Street Panthers, Athens

13 11 2007

Athens, once the cradle of the public space is now the cradle of the pitched battle to preserve a vestige of the public space, the city sidewalks. Athenian drivers are effectively turning Athens into a suburbanized, private space with no sidewalks.
Not to fear, though, Athenian pedestrians are resisting car colonization on the sidewalks of Athens.

Pedestrians quoted in Anthee Carassava’s recent article (New York Times, 11/9/07) say they have virtually no where to walk or even stand in Athens. Athenian drivers aggressively colonize sidewalks, parking their SUVs across the public path and the deputy mayor says they “aren’t to blame.” It’s actually city government’s fault, he says, that the drivers have largely removed the 50,000 or so steel columns planted on sidewalks to prevent sidewalk parking during the 2004 Olympics. It’s actually the city’s fault that drivers have “…rammed, removed or ruined most of them.”

Pedestrian rights organizations claim that Greece flagrantly disregards the European Union standard of pedestrian right of way. In Athens walkers have no room left on the sidewalks and if they try to walk along the side of the street they are appealing targets for drivers.

Some walkers resist as individuals, like graphic designer Tassos Pouliasis who touched an SUV in such a way that its alarm went off and now waits for his trial (in 2008) on a bundle of charges that could get him four years in prison.

Other walkers have joined the Streetpanther organization ( and are guerilla walkers. Thei website (click for English) introduces them this way: “We are a bunch of friends from Salonica who started going “illegal” late last year, when walking round the city had become a living hell.” The St.Panthers label offending vehicles with “Day-Glo orange stickers” with a donkey in the driver’s seat, “I park wherever I want.”

plan “b” is guessing that Athenians, especially ones who drive monster cars, are deeply offended by being called an ass. It seems a quaintly nostalgic way to insult someone who commands a satellite-directed, computerized urban tank. But anything that works to settle the hash of a sidewalk parker or SUV driver! is fine with plan “b.”

Speaking of nostalgia, plan “b” is reminded of the 1960s in Paris, when the first of the private autocars, small ones like Deux Chevaux, made of very light metal, gaily parked where they pleased, which meant on the sidewalk even when street parking was available. Post-war consumer cars meant everyone might learn how hard parallel parking really was.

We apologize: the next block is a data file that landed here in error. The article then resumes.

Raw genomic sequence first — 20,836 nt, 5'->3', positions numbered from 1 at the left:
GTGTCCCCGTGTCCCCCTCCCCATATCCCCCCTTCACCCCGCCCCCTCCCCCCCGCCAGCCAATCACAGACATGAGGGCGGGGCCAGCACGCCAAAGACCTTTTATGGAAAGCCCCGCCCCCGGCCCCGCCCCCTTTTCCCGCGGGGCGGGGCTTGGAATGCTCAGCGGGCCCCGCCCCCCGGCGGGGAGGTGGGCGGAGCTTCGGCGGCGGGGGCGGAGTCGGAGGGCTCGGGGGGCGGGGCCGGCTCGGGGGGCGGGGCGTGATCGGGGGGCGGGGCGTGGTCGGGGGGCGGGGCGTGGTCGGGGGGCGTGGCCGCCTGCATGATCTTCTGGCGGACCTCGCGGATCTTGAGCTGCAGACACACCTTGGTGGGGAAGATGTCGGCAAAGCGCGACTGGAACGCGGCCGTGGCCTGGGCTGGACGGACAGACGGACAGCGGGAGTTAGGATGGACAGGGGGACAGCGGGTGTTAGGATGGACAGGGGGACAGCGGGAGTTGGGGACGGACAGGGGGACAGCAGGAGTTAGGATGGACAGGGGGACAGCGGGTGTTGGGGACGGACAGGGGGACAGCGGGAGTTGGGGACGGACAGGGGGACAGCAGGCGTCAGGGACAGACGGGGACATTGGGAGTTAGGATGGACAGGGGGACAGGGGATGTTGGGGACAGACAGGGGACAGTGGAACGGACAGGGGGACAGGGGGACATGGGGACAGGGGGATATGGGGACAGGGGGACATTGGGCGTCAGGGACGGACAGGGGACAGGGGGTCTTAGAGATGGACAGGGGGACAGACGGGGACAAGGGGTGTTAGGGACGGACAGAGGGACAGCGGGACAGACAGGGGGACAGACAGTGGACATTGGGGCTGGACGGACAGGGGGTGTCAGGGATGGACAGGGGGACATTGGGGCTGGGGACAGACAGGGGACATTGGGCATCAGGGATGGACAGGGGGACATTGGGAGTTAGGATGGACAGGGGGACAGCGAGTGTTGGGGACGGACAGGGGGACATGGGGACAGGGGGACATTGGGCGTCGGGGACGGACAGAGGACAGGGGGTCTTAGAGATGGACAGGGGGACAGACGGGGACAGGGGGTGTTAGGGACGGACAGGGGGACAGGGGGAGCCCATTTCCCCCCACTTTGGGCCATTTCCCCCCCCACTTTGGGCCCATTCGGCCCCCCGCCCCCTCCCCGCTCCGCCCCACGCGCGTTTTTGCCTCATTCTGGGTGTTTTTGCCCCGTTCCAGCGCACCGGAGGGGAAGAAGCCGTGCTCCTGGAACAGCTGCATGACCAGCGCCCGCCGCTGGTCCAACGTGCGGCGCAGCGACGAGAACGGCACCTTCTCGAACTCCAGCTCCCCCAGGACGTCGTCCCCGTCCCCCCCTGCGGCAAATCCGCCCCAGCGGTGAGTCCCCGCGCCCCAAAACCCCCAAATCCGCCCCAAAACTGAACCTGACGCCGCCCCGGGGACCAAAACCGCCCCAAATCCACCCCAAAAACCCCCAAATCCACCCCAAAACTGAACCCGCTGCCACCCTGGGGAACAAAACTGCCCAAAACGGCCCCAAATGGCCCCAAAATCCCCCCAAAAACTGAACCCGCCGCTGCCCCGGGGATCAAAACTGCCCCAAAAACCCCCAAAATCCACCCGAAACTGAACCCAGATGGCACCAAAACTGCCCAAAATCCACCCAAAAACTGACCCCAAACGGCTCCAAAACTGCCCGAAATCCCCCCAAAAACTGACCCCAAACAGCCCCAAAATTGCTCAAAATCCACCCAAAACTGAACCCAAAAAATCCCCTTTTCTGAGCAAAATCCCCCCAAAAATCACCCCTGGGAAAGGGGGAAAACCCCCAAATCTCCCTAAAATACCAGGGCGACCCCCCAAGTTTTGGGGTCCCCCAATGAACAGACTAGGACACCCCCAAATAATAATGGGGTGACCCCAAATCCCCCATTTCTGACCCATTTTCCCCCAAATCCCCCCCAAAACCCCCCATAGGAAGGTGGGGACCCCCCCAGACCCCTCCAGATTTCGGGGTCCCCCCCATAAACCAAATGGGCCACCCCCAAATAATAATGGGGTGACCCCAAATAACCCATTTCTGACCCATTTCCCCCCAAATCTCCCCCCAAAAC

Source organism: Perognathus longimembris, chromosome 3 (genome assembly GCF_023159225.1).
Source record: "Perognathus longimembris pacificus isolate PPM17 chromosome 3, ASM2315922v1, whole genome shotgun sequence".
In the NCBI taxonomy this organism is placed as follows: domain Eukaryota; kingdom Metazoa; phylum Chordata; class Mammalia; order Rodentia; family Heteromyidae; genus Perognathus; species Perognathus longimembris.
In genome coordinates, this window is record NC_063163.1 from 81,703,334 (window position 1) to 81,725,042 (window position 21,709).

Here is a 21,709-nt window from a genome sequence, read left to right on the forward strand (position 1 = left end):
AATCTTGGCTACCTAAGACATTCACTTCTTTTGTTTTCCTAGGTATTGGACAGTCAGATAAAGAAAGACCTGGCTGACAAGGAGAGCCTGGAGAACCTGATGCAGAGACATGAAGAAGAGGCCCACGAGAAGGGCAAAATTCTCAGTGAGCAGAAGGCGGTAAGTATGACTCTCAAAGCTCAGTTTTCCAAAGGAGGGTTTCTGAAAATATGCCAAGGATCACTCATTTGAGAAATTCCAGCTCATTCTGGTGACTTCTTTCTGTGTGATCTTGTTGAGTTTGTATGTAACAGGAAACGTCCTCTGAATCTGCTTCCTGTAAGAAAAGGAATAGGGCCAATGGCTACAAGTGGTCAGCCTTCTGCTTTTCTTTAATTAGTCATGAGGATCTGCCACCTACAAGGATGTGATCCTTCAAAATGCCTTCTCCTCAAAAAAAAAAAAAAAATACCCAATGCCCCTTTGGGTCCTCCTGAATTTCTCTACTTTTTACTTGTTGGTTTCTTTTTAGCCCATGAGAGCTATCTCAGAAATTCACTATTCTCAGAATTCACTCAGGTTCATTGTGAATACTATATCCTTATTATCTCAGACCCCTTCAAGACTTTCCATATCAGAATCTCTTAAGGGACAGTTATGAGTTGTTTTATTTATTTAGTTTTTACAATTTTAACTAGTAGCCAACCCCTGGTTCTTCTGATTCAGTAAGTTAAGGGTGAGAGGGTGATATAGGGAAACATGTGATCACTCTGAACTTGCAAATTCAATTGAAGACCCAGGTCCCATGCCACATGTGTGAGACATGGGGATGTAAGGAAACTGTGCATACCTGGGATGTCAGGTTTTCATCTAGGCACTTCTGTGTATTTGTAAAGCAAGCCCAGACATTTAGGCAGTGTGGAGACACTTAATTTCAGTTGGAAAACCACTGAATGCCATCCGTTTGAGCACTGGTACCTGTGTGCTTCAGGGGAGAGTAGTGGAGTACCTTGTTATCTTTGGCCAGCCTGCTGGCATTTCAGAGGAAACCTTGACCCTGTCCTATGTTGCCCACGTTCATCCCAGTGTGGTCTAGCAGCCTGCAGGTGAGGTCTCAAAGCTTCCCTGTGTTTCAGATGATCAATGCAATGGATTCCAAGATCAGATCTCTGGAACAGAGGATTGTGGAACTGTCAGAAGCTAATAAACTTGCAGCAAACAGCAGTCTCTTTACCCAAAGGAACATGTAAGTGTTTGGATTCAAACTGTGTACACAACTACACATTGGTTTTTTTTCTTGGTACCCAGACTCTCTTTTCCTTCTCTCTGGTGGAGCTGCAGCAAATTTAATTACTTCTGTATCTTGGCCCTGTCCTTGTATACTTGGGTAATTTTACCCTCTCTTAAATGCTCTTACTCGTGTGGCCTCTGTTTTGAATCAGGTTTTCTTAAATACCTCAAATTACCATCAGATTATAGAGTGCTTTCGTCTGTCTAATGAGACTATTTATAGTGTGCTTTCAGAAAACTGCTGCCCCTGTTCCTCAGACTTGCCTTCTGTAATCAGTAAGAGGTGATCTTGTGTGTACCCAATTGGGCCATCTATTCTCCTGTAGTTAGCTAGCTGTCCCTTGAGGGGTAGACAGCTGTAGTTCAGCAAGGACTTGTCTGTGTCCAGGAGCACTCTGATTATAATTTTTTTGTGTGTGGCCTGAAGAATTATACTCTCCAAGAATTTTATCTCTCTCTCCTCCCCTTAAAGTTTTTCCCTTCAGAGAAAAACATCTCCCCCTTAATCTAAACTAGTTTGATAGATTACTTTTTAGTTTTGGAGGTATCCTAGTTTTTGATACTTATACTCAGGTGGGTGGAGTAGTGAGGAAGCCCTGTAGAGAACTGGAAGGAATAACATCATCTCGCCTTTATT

Parisians in those days, men and women, simply sighed their collective “O la la!!s”, four or five pedestrians would look at each other, shrug, and then two fore, two aft, lift the tiny car and deposit it somewhere guaranteed to “put the driver in difficulty.”
plan “b” remembers the time some hefty guys wondered if they might actually get the car up on top of a high wrought iron park fence (the kind with gilded spear tips at the top). They had that heady optimism of people who had just come out of their after work cafe where they’d paid each other half dozen rounds of beer while they played bar dice, waiting for rush hour to subside and the Metro to clear out.

If Athenian (and any other) drivers, especially of SUVs really think the sidewalk belongs to them, plan “b” says let’s make a deal. The maximum allowed car size will be tiny, let’s say 1960s Italian Comedy Fiat tiny. They drive Tiny Car and can park it where they want. If it gets in the way of pedestrians, as few as two can simply heave it out of the way.

It seems like the city of Athens can’t escape its City State of Athens past. Part of the world has appreciated that whole public space thing that Athenians decided to trade-mark way back whenever. And wasn’t Athens the first European city to experiment with even/odd city parking days back in the 1990s, when they had a mayor with an Illinois Institute of Technology plannning degree?

In a way you could tell Athenian sidewalk parkers they brought it on themselves by their association with preserving the public space. Of all people Athenians have a responsibility to expand the public space, not eliminate it. Get the Tiny Car and things will work out the plan “b” way.




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